In the North Sea, at the regional level, some international agreements already exist for the protection of marine areas. The UNEP Regional Seas Programme proposes a shared areas approach97. This arrangement might reduce the local scale issue of ecosystem management to reach global benefits. So far, the UNEP Programme has 18 Regional Seas Programmes based on Action Plans each underpinned by a Regional Sea Convention (legally binding). Within each regional convention there is scope for protocols which can address specific issues, one of which could be the mobile nature of POC and the ecosystem service of carbon sequestration it provides. Regional Seas Programmes could also ensure the conservation of the carbon stocks, for example addressing compensation measures for the restriction of activities which may disrupt the stock accumulation process. The UNEP administer some but not all the Regional Programmes; the North-East Atlantic Region is coordinated by OSPAR.

Towards an integrated accounting and governance framework

Similar to the case for migratory fish, we have investigated the fate of transboundary carbon from science to policy in its itinerant ecosystem processes from carbon capture in the water column to the final accumulation of the particulate portion in shelf sea sediments to consider: (1) how ownership of carbon stocks in shelf sea sediments is distributed; (2) how these carbon stocks should be measured and registered in national carbon accounts; and (3) what arrangements can be made to ensure the conservation of the carbon stocks.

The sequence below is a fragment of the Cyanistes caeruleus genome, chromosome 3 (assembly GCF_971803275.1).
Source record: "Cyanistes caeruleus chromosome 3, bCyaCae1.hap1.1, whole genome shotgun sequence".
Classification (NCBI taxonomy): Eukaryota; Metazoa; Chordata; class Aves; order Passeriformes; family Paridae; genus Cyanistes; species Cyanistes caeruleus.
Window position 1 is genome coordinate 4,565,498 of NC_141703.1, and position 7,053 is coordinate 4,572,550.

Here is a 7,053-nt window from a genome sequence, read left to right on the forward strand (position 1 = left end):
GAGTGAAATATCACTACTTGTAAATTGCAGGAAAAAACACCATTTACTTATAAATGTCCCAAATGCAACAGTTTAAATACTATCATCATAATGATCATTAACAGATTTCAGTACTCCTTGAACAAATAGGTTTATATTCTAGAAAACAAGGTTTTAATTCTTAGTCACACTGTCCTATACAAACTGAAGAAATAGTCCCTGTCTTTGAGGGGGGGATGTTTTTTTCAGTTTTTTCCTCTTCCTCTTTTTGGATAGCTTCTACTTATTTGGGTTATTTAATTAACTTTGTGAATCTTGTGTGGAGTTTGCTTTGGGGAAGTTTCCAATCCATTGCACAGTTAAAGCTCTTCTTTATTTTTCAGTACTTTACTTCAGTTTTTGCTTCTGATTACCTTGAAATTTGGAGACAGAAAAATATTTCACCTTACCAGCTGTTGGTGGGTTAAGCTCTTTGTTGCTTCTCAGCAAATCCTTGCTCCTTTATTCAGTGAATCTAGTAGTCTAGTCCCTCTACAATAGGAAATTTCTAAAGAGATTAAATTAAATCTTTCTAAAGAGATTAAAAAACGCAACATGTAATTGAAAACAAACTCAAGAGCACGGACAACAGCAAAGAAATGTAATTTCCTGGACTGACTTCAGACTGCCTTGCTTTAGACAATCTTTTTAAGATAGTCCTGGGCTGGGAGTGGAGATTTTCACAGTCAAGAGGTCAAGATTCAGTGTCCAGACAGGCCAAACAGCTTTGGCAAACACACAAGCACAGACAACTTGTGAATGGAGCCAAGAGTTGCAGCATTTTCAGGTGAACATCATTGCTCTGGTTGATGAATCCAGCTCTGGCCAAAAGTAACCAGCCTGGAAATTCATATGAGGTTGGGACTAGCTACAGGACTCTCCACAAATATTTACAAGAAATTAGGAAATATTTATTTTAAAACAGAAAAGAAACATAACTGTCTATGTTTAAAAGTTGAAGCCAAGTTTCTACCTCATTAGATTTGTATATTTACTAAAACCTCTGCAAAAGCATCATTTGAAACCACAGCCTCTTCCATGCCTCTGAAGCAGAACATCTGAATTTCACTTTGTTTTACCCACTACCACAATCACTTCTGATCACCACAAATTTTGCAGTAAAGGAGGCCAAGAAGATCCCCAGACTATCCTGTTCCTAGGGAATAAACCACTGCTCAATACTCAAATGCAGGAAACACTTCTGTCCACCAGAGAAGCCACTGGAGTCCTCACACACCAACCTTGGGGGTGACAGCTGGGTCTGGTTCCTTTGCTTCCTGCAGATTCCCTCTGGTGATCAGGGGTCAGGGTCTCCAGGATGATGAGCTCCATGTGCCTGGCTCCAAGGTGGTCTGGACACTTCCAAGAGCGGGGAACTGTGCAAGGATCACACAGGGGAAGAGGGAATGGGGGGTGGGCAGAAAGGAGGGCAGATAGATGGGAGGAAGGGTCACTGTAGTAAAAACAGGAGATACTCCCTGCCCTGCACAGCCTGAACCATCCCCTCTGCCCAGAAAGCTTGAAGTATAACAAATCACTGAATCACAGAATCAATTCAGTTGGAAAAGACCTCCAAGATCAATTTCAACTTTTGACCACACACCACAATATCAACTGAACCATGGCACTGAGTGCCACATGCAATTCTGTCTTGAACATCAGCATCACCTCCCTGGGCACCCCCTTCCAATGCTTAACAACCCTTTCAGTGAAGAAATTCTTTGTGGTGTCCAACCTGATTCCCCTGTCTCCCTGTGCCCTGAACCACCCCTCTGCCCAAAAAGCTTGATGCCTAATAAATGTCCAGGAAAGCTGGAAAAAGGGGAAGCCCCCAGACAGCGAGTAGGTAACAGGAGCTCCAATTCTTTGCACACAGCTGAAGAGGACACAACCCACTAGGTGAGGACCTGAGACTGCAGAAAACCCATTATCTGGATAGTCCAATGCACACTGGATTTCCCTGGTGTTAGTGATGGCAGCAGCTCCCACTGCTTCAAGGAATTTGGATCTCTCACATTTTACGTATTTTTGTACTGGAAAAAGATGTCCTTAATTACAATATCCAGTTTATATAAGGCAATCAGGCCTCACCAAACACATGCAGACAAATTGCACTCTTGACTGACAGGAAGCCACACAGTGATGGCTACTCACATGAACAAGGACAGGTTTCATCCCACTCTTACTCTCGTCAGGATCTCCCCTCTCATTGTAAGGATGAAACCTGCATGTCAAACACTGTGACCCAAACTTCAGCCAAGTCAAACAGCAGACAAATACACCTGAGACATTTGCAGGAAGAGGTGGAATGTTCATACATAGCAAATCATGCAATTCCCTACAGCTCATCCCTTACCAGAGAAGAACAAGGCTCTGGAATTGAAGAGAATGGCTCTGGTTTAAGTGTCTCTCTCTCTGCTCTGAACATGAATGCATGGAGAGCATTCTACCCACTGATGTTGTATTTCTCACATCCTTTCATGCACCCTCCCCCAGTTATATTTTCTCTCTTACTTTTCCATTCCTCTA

Our review has highlighted the need to identify supranational mechanisms capable of governing the challenges presented, especially the challenge on limited data availability and standardisation. We highlight the need to develop new methods for ocean physical and monetary accounting and incorporate this new ocean accounting guidance, which includes the accounting of carbon in shelf sea sediments, into new regulatory frameworks and international agreements.

Meeting these will help address preservation of carbon stores in the marine environment and foster collaboration between neighbouring countries responsible for the interconnected and collective impacts of economic activities on the global benefit of a healthy climate. This may lead the way towards an accurately defined share of carbon stock accounting between all countries that have a role documenting and assisting with the management of shelf sea storage of carbon that crosses the territorial boundaries of the marine waters it was captured in. This would also require that the mitigation value of the carbon stocks in marine settings was apportioned in some proportional manner to those nations whose activities have generated some of the carbon now stored in a carbon store located in a different jurisdiction.

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Acknowledgements